There's something spiritual about places untouched by humans. They seem eternal to me. The forests, lakes, mountains. Maybe 8000 years since the glaciers melted isn't eternal... Something connecting us to eternity then. The understanding that we're allowed to be part of the whole and everything alive and dead. --incidentally, the local indigenous language Cree has genders but not like European languages re male, female, neuter. Things are living or not living, and capable of moving on their own or not (there's more to it than this). Which can mean that a rock isn't alive but it might become alive if you pick it up and move it or if it moves because of frost heave. I sometimes think one of the western world's problems is that our languages have unconscious genders of thinking everything is dead that isn't plant or animal, and another gender of being human life or not human. Pity really. We assume so much by default that isn't actually true, just part of culture. Like land isn't really a person. It makes us disconnected and often disrespectful, ready to use, destroy, conquer, disconnected from the Creator who animated everything. (CS Lewis almost had it in the Magician's Nephew creation scene)
  • ClimacusClimacus Shipmate
    NOprophet_NØprofit wrote:
    There's something spiritual about places untouched by humans. They seem eternal to me. The forests, lakes, mountains. Maybe 8000 years since the glaciers melted isn't eternal... Something connecting us to eternity then. The understanding that we're allowed to be part of the whole and everything alive and dead.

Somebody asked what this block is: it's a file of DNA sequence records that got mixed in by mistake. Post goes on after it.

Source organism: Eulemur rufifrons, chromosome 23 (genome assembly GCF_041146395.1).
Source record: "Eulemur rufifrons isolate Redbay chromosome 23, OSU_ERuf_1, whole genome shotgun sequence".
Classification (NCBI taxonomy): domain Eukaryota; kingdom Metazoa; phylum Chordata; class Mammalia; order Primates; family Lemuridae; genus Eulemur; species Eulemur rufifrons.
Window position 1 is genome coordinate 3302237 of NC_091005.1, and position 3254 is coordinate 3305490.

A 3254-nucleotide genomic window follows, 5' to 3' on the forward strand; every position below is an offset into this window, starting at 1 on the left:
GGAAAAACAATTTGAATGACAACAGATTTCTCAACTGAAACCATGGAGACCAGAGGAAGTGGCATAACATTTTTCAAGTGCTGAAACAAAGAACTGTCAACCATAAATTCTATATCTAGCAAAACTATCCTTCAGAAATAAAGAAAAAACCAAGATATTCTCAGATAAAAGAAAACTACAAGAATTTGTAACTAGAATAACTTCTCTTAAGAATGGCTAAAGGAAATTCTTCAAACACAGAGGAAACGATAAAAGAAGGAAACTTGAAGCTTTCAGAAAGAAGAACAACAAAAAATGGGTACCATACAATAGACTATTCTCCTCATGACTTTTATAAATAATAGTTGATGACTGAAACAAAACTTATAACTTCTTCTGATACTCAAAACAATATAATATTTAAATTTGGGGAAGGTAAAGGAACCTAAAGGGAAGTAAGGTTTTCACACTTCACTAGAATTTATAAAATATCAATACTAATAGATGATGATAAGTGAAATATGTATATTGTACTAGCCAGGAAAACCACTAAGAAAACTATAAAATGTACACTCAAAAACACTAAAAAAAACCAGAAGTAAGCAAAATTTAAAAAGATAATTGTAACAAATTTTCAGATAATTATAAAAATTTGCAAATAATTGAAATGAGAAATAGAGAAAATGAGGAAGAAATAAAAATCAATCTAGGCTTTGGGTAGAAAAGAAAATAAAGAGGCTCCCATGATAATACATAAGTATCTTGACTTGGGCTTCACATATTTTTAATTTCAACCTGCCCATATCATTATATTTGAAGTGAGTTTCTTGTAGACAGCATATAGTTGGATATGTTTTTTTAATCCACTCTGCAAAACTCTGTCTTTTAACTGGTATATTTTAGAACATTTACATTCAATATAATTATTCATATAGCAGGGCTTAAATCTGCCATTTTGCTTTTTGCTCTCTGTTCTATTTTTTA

That's a beautiful way of expressing how I feel when I get out in the bush. Thank you. Although the paths I tread have been touched by others, being in a place away from "the city" is, to me, a spiritual experience. Waterfalls in particular touch me.

    And thank you for the information on Cree and your thoughts thereafter.
  • FredegundFredegund Shipmate
    Re Cree -
    Don't you wish Sir Pterry was alive - I can almost read his views on Cree and trolls and dwarves and optional genders.
    Damn.
  • ClimacusClimacus Shipmate
    edited March 26
    Well, after discovering fallen trees can stand back up (?!?! -- the boy is making a good recovery), I think I may take a wide berth around such things on future walks and not stop for a closer look. 😳
  • HuiaHuia Shipmate
    Wow. I didn't know that. K, my youngest brother, a woodsman and my guide on safe bushwalking will go out in the rain, but not if gale force winds are blowing. Often there are dead branches in the canopy which bush workers refer to as 'widowmakers' - for obvious reasons.
  • DardaDarda Shipmate
    Have been in Yorkshire for a couple of days on family business, but managed to sneak away for a morning walking along the cliffs at Bempton. A bracing few miles, sunny with a chill easterly wind, accompanied by fantastic sea birds as gannets, kittiwakes, guillemots and razorbills were nesting on the cliff ledges. One of those occasions where the exhilaration of being surrounded by nature eclipses all other thoughts swirling round in the mind.